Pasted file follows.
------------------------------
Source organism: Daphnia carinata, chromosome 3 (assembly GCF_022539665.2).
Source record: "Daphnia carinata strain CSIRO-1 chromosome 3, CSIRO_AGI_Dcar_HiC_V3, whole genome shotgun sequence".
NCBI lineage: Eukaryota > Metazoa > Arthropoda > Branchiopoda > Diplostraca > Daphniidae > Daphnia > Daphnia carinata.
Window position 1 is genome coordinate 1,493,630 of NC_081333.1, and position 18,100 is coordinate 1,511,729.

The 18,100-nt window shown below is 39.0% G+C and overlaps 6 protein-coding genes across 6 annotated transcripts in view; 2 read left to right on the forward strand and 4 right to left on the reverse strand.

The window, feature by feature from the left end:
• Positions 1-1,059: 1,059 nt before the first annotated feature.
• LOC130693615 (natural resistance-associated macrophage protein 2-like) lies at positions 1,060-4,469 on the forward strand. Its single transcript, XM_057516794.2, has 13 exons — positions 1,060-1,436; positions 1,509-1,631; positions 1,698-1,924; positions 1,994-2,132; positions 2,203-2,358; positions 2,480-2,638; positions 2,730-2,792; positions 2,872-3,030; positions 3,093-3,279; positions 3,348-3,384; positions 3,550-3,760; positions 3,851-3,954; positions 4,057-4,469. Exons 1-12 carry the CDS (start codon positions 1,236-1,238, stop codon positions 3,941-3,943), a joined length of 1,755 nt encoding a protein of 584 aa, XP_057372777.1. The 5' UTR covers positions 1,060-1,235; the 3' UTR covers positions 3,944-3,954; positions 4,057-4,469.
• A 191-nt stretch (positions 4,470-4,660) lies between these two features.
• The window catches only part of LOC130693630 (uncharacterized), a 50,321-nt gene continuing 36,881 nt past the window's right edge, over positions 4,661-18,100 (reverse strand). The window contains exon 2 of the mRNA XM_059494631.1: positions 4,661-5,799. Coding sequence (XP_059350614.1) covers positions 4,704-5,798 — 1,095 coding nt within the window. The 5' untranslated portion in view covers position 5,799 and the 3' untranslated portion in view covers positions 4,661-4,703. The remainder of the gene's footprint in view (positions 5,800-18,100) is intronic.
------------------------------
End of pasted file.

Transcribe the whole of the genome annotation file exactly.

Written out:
Source organism: Daphnia carinata, chromosome 3 (assembly GCF_022539665.2).
Source record: "Daphnia carinata strain CSIRO-1 chromosome 3, CSIRO_AGI_Dcar_HiC_V3, whole genome shotgun sequence".
NCBI lineage: Eukaryota > Metazoa > Arthropoda > Branchiopoda > Diplostraca > Daphniidae > Daphnia > Daphnia carinata.
Window position 1 is genome coordinate 1,493,630 of NC_081333.1, and position 18,100 is coordinate 1,511,729.

The 18,100-nt window shown below is 39.0% G+C and overlaps 6 protein-coding genes across 6 annotated transcripts in view; 2 read left to right on the forward strand and 4 right to left on the reverse strand.

The window, feature by feature from the left end:
• Positions 1-1,059: 1,059 nt before the first annotated feature.
• LOC130693615 (natural resistance-associated macrophage protein 2-like) lies at positions 1,060-4,469 on the forward strand. Its single transcript, XM_057516794.2, has 13 exons — positions 1,060-1,436; positions 1,509-1,631; positions 1,698-1,924; positions 1,994-2,132; positions 2,203-2,358; positions 2,480-2,638; positions 2,730-2,792; positions 2,872-3,030; positions 3,093-3,279; positions 3,348-3,384; positions 3,550-3,760; positions 3,851-3,954; positions 4,057-4,469. Exons 1-12 carry the CDS (start codon positions 1,236-1,238, stop codon positions 3,941-3,943), a joined length of 1,755 nt encoding a protein of 584 aa, XP_057372777.1. The 5' UTR covers positions 1,060-1,235; the 3' UTR covers positions 3,944-3,954; positions 4,057-4,469.
• A 191-nt stretch (positions 4,470-4,660) lies between these two features.
• The window catches only part of LOC130693630 (uncharacterized), a 50,321-nt gene continuing 36,881 nt past the window's right edge, over positions 4,661-18,100 (reverse strand). The window contains exon 2 of the mRNA XM_059494631.1: positions 4,661-5,799. Coding sequence (XP_059350614.1) covers positions 4,704-5,798 — 1,095 coding nt within the window. The 5' untranslated portion in view covers position 5,799 and the 3' untranslated portion in view covers positions 4,661-4,703. The remainder of the gene's footprint in view (positions 5,800-18,100) is intronic.